Sam Case: Sticks and Stones…Fri 10:31 am Europe/London, 19 Jun 2020
This is an article by Sam Case, a former police officer now working in sport and health.
Affray, riot, arson, vandalism, looting. Words that conjure up images of street brawls, burning cars, smashed windows and police officers in NATO helmets.
Large scale public disorder is an interesting phenomena, behaving a bit like pathogens. Nothing for ages then ‘BANG’ up pops an issue to set the streets ablaze.
Shielding takes on a whole new meaning when facing a mob, with a real shield and tactics from the time of the Romans. Your first petrol bomb – glowing rag illuminating the throwers face, masked, not protection against a contagion but worn to frustrate identification. The shout from a colleague, if you’re lucky, a warning before impact, then the heat, searing, instant and all-consuming, your chin tucked down to seal helmet visor against your Nomex overalls, the overpowering smell, petrol vapours and singed hair, then the welcome sight and feel of the extinguisher team literally putting you out. Like all PPE the kit works, sometimes, but you wouldn’t want to live your life in it.
Whatever the cause (even those that have extensive sympathies within the ranks), the face of authority is usually a police line, so naturally they attract the violence. If politicians arrived, waving their statutory instruments, they would become the focal point (from the police and the rioters probably).
Why some people protest and some do not, has been the subject of extensive study. An LSE post from 2015, by academic Jacquelien van Stekelenburg (someone who ‘likes’ a good riot), gives an interesting introduction to the subject, highlighting the need for a grievance, real or perceived, including the concept of relative deprivation – often a third party problem you and your group recognise and have sympathy for.
Research suggests that feeling part of a group which you perceive as deprived is particularly important for engagement in protest.
This third-party connection is advanced like never before, through social media networks and twenty four hour news. Like contagions, the modern transport methods of information can spread globally in real time. No longer languishing on the slow print route, they are turbo charged through fibre optic cables and satellites.
This is a new age for the protest movement: a school girl in Sweden morphs into roadblocks in London complete with pink boat. A policing action in one country leads to the defacement of statues in another. The connection is a narrative, a trending cause that most on the march know little about. Superficial, the micron-thick knowledge of a first-year undergraduate who only ever uses Wikipedia, just enough to join the band and daub the placards with paint.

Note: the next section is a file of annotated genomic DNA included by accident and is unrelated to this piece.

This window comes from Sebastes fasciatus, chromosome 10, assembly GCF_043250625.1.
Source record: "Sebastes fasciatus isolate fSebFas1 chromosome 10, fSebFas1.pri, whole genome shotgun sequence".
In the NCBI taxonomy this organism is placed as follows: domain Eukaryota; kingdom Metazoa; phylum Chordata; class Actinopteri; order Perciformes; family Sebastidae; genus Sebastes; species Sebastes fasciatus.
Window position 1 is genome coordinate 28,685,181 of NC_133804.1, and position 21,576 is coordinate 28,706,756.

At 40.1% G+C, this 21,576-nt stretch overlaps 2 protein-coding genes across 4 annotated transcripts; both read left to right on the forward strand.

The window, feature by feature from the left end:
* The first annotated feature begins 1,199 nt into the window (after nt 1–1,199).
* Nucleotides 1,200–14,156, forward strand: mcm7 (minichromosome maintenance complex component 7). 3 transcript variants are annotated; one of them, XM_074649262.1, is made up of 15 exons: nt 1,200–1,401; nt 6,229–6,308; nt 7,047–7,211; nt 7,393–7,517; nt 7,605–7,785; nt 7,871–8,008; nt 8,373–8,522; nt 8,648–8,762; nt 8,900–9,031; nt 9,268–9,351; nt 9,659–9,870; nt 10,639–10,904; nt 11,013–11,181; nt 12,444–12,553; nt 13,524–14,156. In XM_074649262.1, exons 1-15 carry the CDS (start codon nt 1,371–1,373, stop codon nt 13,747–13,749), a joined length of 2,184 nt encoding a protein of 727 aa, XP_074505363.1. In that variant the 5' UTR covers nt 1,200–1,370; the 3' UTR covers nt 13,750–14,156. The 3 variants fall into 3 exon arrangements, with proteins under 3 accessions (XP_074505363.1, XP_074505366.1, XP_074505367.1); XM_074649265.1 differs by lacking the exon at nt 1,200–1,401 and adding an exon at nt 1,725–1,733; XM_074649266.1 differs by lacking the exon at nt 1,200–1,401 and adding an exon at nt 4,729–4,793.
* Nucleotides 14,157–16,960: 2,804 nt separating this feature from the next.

So I now find myself in a strange position, ready for action, again, ready to join the ranks to fight. Only this time it would be different, I’d be on the other side of the barricade. In opposition to a set of laws and guidance that has and will continue to kill, injure and hamstring millions of innocent victims , of every colour and creed and regardless of your preferred pronoun.
I find myself outraged, a boiling torrent of anger at the damage being done to school kids, to teenagers, the vulnerable old (whatever that means), to the cancer and heart patients who have been forgotten, to the truly poor of this world, no furloughing, no grants, their lives divined from the label sown into my trainers and the memories of trips to foreign lands. Also to the small business owner starring into another empty bottle. I even have sympathy for those who have swallowed every bit of nonsense to be flushed from No10. The muzzle and glove-wearing followers of a novel death-worship cult. Those who make everyday tasks feel like you’re an extra on Casualty (by the time you read this it has probably been expunged from TV history for a minor indiscretion involving a safe space).
Few, if any, of those in power ever experience the sour fruit of their policies. They’ve never been called to a stranger’s home, complete with grieving spouse and sobbing children, for the macabre ‘solo show’. Here you find a victim of despair, a desperate soul, their final ‘self portrait’ painted blood red in the garage, the brush a smoking ten gauge or suspended still and silent from the loft hatch. I have and those images are etched into my brain for eternity. A price you pay for swearing to serve, I’m not complaining, just sharing. Despair can lead to this premature ending, for others the loss of dignity, hope, job, home or social networks spells a decline into ill health, crime, addiction and abuse (perpetrators and victims alike).
How to end this happy little tale? Where do we turn for hope? Maybe we all need to rally to the cause, champion freedoms whenever we can, resist the calls to cancel rather than debate. Attend that controversial lecture, read the stuff that you don’t agree with, question consensus, question your Doctor, always, not just now, question anyone who thinks THE SCIENCE is settled or that science is useless. It is neither. Above all refuse to stay silent, because that is you cancelling yourself.
Now is the time to build the ‘barricades’, to link our shields, to form a line and do our best to hold it, it’s all we can do. We will be attacked, we will get bruised and battered, we will even lose a few along the way but this is a price worth paying because the alternative is truly bleak.
I fear we will soon see more riots and disorder. I do not condone them or wish to see violence and destruction, but I do now understand them a little better, I finally have a cause to protest for.
P.S. Today I walked past a skate park, it was packed. Full of laughter, skill, daring, risk, youth giving a giant middle finger to the new normal. It was a sight that would normally pass me by, an ordinary scene of little relevance, yet today it gave me joy and made me smile, hope revived.